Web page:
DNA Testing the Smart Way

Are your folks also totally confused about Haplogroups?  Send them to our y-haplogroup page - and encourage them to join their haplogroup project.

mtDNA - are you still trying to decide "what to do" with folks who are mtDNA tested? 

Here are some thoughts:
1. Post their mtDNA results on the Misc. page for now.  (our new site will have a page just for mtDNA)
2. Welcome them to your surname project - and encourage them to provide their family's pedigree -  and to try to track down a male family member to represent their family in the yDNA project
3. Suggest that they also join their mt-haplogroup project - as they may learn a lot from that project.

Reader's Tip #1

Give Facebook a try?  One of our administrators, Robert Cushman, recently suggested using Facebook as a way of making contact with more kinfolk.  Here's what he had to say: 

"Facebook is the social interactive medium of choice for young people. My grand daughter uses it all the time and, since she is now a continent away (at school in D.C.), I thought I would give her a "hello". Once logged on to Facebook, I found I had to join (free) to write her. I did so and was immediately complimented by her for being "trendy". Curiosity got the better of me, so I searched the site for "Cushman".  Egads, there were over 500 of them!  I just started through the list, asking them to be "friends" (and feeling a bit like a dirty old man, since they are all so young!). Lo and behold, these kids want to be friends with anyone and everybody (My grand daughter is up to over 120 friends, now. I shudder to think what the record is. Who ever has it must never study!).  Then, I learned about "Groups", so I started a Cushman Genealogy Group, and invited all my Friends to join it. It is growing like topsy.   I find the young people have an interest in traditional genealogy but not the patience or perspective to do the research and contribute directly. But, they do advise and inform their parents, and this has already produced a lot of good information for the paper trail of Cushmans born since 1850.   More important, maybe, is that the young people are much more tolerant about Y-DNA testing. They do not have the resources to do so, but a test kit can make a nice Christmas present from a parent. All we have to do is plant the idea.  So...though the whole Facebook thing is foreign to most of us "older folks" and presents a very different culture, and clearly reveals the generation gap, it is a potentially great resource for genealogy and especially for finding and recruiting potential Y-DNA participants."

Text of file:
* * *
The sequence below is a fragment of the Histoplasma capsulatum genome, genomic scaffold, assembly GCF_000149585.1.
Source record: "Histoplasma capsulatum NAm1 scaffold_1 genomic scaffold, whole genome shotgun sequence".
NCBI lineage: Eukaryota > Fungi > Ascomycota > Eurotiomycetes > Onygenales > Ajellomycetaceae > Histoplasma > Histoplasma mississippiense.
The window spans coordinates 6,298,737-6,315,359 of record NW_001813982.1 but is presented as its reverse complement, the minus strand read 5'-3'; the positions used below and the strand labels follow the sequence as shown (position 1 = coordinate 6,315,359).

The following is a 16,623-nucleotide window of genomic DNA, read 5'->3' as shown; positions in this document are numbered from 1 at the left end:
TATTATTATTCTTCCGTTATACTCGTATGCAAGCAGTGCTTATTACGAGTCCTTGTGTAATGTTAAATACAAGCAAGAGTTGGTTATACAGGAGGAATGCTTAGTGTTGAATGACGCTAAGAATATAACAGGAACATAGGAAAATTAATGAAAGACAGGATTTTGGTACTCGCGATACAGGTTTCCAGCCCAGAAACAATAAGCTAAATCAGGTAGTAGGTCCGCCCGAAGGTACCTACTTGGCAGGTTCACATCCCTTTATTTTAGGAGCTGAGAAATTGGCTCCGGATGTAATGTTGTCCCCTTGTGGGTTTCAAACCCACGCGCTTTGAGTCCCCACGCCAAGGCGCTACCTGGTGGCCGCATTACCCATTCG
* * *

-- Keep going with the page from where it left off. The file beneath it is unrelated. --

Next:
Terry's Comment:  My immediate (white haired) reaction about using Facebook was "that's for kids", so we probably "shouldn't be using it".  Then, I gave a "Using DNA in Genealogy" presentation to a genetics class at a local High School last week, and one of the students told me about searching for anyone with her surname - and only finding one person - who lives in Norway.  hmmm.   The two are now trying to figure out if they are related!   A number of the students expressed an interest in helping their parents figure out their ancestry - another surprise to me!  And - I have learned that Facebook is no longer "just for kids".  So - either give it a try - or get your child or grandchild to help you get involved - the Holidays may be just the right time!   And, just  maybe you'll find some folks down the street, across the country, or even in the "old country" who are interested in seeing if they are your kin!